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Health department official: businesses should start preparing for coronavirus

A key Allegheny County Health
Department official is urging businesses to start making preparations now for
the possibility that coronavirus COVID-19 could impact the region and their

It echoes advisories from the
federal Centers for Disease Control and Prevention on
Tuesday and the Pennsylvania Department of
Health on Wednesday
, who have said that it’s time to start getting
ready for the possibility that COVID-19, the disease caused by the SARS CoV-2
virus, could appear widespread in the United States. The Allegheny County
Health Department and state health officials are monitoring people in the
region who have been traveled to China for symptoms of COVID-19, the disease that have sickened
81,243 people and killed 2,770, mostly in China

But the appearance of
COVID-19 elsewhere in the world not tied to Chinese cases, including Iran and
Italy, has led to a ramping up of preparations around the globe, including in
the United States. There have been only 14 confirmed cases in the U.S., all but
two travel-related, and then 39 others of Americans who
have been brought back from Wuhan, China, or the Diamond Princess cruise ship

Dr. Kristen Mertz, medical epidemiologist at the
Allegheny County Health Department, told the Business Times on Wednesday that
while there’s the chance the disease may not occur here, it’s time to start
planning. A CDC official on Tuesday said that it was no longer a question of if
COVID-19 will spread in the United States “but rather more a question of
exactly when this will happen and how many people in this country will have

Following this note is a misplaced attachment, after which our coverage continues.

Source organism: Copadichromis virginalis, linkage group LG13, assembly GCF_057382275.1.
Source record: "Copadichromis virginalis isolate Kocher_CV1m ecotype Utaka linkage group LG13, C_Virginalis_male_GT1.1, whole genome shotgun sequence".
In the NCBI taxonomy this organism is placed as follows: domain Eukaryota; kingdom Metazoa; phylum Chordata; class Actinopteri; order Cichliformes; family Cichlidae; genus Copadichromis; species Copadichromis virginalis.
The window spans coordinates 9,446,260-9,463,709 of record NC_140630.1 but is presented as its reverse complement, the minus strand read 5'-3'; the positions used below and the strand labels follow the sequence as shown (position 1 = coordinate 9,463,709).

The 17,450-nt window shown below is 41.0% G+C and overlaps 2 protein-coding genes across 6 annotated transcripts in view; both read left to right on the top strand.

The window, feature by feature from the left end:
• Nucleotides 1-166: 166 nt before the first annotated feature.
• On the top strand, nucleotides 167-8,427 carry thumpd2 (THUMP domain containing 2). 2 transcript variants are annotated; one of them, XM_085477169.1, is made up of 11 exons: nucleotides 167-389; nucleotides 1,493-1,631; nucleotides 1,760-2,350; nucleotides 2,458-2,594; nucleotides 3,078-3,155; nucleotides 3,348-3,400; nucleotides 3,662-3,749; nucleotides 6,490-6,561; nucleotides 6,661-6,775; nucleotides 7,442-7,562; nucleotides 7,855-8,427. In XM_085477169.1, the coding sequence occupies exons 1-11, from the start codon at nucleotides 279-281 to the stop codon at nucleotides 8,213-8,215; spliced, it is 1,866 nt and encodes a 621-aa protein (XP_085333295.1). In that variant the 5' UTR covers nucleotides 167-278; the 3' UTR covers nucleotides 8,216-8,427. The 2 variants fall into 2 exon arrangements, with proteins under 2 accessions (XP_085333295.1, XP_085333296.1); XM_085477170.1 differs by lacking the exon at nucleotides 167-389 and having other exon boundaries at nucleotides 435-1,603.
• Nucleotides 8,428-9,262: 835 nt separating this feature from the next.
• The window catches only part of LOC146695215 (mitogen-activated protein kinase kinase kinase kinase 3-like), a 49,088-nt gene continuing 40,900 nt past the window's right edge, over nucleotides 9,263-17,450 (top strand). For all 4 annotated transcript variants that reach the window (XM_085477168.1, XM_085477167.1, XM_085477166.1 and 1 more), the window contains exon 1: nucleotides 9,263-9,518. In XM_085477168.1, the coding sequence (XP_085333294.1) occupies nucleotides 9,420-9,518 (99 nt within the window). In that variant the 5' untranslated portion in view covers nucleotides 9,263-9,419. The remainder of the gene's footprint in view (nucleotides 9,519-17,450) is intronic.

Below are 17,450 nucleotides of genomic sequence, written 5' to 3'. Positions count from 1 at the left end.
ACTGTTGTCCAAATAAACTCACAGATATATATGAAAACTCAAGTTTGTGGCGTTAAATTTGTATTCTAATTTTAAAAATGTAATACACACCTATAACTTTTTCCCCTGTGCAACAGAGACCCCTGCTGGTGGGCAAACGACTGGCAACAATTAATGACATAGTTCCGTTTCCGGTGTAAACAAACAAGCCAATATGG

severe illness.”
 CDC’s Dr. Nancy Messonnier said health officials
were asking the public to prepare “in the expectation that this could be
bad,” she told reporters in a conference
call Tuesday

“Like the CDC and the
state, we’re trying to expand from just containment (of the disease) to
community mitigation,” Mertz said. “Our plans are to try to make sure
that schools and businesses and health care providers are all preparing for
eventual cases here in Allegheny County.”

Local, state and federal officials,
along with health care providers, have had regular conference calls on
preparations. The playbook they’re using is gleaned from the pandemic flu
guidelines from 2017. That includes stressing personal protective measures like
hand hygiene and staying home when suffering from illness. But that could ramp
up to more stringent restrictions if COVID-19 spreads here, to strategies for
social distancing including potential school closures, postponing large
gatherings, and workplace changes to stop the spread.

“If we start getting a
lot of cases, we’ll have to start thinking about how things will change in the
workplace, will there be teleworking or teleconferencing,” she said. She
said that the measures that were done in China have apparently been effective
in slowing the pace of the epidemic. But it’s too early to determine whether
any will be needed and there’s always the chance that none will be needed.

“That will be a call
that comes later,” she said of social-distancing restrictions.

But she advised businesses to
think about the potential implications of their business if some of their
employees or their employees’ children become ill, and whether there are ways
to use teleconferencing or teleworking to do jobs in the interim. She suggested
that it might also be appropriate to think about more lenient sick-leave
policies, given that current evidence shows that people who have mild cases of
COVID-19 are sick for about two weeks and people with more severe cases are
sick three to five weeks. And close contacts of ill people would also be out
for a minimum of 14 days.

“People could be out for
quite a while,” she said.

She said the more teleworking
and other plans businesses have, the better off they’ll be able to weather the
potential disruptions.

“This may never come to
pass,” she said. “We don’t know if it’s going to die out in the
summer the way some viruses do. Or will we be able to contain it by just doing
what we’re doing? I think the general feeling is that it’s coming and we need
to be prepared.”

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